- BS Business Administration 2002
Kate (Harkins) Hogberg conveys architectural principles in her job as Communications Specialist with HDR, Inc. She also is learning a fair amount about building blocks.
Kate, a Michigan Tech SBE graduate, is helping with Duplo instead of Lego sets at home—her child is two years old, and she and her husband are expecting another in June—but communicating about architecture, engineering, and construction is something she does every day.
“My typical day consists of communicating with engineers and scientists to tell stories of successful projects around the world,” says Kate. She leads the production, writing, and editing of internal and external publications, as well as developing the storylines, content, and production for internal and external videos. “Communication happens by email, phone, text, video conference, and in-person, and usually involves me asking a lot of questions to get to the bigger meaning of our work. The technical minds get focused on the technical aspects of their work, and it’s my job to extract how that work was new and innovative, used the latest technology, and made an impact on a community.”
Kate’s work tells the story of science and technology in the world. “I do a lot of writing and editing, work that communicates internal messages and goals and tells the story of our work and its impact,” she says. “Reshaping technical information into straightforward marketing materials takes an ability to collaborate with engineers, something business students at Tech are comfortable taking on.”
In fact, studying business at Tech prepared Kate to step into a technical world and make a difference by telling its story. “Working in the architecture, engineering, and construction industry (AEC) was a natural fit given my education at Tech,” she says. “I was instantly comfortable working with engineers, architects, and scientists, and understood the quirks of communicating with many of them.”
“At Tech, the usual question was ‘What are you?’ What kind of engineer, in other words. That mentality has been a huge advantage for me in the business world.”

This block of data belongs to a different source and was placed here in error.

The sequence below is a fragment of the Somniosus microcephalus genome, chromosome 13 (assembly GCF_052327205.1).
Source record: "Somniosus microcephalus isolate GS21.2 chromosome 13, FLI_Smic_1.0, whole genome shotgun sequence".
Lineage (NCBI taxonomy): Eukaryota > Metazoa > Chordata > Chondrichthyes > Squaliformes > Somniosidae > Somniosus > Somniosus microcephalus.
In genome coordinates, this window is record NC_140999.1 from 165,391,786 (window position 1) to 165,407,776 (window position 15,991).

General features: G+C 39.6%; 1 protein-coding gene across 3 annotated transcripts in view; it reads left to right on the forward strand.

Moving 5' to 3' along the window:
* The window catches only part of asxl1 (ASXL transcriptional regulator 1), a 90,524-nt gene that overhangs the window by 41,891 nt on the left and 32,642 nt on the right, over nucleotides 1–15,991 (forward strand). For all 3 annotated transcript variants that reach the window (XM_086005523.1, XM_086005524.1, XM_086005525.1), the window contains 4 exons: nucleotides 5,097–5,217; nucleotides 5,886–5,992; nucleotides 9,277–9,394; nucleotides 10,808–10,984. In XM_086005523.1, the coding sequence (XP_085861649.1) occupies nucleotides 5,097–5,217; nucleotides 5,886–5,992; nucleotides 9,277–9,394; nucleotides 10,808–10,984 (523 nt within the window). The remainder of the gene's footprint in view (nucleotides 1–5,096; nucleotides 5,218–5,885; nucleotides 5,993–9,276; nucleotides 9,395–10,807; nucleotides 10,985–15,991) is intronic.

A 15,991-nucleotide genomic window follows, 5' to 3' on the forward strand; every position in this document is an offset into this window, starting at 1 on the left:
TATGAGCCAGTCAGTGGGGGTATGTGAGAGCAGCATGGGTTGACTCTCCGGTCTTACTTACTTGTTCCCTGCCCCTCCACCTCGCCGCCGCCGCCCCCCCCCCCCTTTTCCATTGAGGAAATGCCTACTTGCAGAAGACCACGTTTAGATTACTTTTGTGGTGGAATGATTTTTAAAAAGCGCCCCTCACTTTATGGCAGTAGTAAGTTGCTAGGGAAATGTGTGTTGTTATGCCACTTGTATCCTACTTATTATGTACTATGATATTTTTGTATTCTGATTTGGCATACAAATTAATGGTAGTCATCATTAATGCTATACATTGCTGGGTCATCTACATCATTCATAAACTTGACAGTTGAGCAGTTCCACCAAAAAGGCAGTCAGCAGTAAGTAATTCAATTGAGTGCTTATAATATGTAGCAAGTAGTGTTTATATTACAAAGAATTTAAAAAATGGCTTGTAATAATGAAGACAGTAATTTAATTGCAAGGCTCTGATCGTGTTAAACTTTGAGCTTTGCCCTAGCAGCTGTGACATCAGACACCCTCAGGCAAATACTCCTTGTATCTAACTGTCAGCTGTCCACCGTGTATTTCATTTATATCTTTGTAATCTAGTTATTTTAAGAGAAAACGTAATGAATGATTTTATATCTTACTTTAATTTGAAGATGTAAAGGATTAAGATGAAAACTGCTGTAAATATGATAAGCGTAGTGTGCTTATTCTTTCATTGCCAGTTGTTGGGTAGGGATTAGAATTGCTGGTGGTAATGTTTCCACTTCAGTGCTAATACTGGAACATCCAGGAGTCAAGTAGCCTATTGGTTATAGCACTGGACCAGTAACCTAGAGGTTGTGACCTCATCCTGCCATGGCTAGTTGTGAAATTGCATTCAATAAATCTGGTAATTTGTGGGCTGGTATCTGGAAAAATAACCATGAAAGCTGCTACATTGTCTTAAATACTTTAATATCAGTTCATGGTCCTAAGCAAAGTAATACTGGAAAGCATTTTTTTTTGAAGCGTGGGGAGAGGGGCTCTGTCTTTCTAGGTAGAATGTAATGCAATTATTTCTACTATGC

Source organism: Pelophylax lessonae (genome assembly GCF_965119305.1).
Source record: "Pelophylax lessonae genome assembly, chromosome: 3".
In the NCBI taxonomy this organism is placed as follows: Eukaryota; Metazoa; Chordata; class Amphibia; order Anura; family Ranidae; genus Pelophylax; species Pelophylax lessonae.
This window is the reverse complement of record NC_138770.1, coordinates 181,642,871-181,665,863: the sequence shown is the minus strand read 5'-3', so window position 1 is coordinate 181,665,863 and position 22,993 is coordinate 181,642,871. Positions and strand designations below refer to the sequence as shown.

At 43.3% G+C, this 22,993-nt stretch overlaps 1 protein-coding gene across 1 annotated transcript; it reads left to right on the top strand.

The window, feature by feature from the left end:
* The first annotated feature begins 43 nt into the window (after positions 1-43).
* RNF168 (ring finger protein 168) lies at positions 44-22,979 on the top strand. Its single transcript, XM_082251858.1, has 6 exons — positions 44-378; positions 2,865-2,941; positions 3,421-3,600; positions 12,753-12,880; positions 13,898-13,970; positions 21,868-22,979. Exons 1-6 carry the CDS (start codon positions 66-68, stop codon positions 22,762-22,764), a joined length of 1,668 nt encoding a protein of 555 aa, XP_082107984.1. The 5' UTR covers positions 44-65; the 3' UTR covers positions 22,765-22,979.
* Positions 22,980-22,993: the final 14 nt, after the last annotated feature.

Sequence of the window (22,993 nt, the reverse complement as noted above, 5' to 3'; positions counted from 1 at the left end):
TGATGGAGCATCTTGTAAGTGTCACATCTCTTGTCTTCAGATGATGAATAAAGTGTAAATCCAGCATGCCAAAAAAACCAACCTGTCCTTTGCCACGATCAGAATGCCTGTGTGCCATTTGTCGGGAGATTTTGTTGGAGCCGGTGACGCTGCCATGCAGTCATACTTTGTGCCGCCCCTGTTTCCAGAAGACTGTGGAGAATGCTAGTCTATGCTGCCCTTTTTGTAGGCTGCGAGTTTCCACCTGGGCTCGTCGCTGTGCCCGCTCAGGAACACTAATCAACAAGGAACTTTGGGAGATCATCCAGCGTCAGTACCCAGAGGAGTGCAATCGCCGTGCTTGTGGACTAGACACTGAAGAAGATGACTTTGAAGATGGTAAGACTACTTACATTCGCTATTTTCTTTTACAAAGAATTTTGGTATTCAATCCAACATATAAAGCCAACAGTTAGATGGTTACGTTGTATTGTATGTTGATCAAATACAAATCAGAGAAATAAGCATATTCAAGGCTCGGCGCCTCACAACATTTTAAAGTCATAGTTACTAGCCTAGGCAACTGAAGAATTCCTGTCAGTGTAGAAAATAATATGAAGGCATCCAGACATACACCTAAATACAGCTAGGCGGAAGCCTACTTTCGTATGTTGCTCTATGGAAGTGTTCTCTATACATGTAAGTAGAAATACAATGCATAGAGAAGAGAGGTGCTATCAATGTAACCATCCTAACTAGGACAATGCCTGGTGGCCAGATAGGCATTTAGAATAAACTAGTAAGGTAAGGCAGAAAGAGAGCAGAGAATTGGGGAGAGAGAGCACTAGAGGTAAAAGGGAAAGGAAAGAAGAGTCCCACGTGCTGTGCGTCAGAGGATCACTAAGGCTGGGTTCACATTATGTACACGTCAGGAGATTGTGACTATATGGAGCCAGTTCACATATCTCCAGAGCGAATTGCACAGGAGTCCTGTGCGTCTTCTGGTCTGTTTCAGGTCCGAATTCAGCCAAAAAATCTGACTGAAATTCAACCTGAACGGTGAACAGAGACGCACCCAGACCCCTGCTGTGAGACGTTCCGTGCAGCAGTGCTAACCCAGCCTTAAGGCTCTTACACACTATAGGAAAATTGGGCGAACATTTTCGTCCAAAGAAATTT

Looking back out that window to the mountains, Kate thinks of what her work means in the big picture. “Engineering and science are the foundation of our communities,” she says, gazing at the grid of structures and transportation all the way to the base of those mountains, the ones in the distance barely more than tiny building blocks. “The minds that drive the technical fields have the ability to make a huge difference in our futures. These people solve complex infrastructure challenges and develop scientific breakthroughs.”
Away from the office, Kate’s ability to plan and manage is just as important for leisure as it is for cranking out information on a building project. “Being able to manage your time well is huge,” she says. “I always know what’s coming so I can plan my days accordingly and still have time to spend enjoying the outdoors with my family.”
She pauses again, turning back from the window “I think it’s important to balance work and fun, and finding a company and position that value that as well is critical.”
And what advice for students leaving school and heading into the working world? “It’s exciting to start a career when you graduate, and I think that’s the time to make a name for yourself.” She thinks back on her path from a biomedical engineering firm to a construction company, and now to her home in Denver and career with HDR. “Bring your fresh ideas, show your enthusiasm and put in the time it takes to be great at what you’re doing.”
This profile appeared in the Spring 2013 issue of Impact Magazine, Volume 3, Issue 2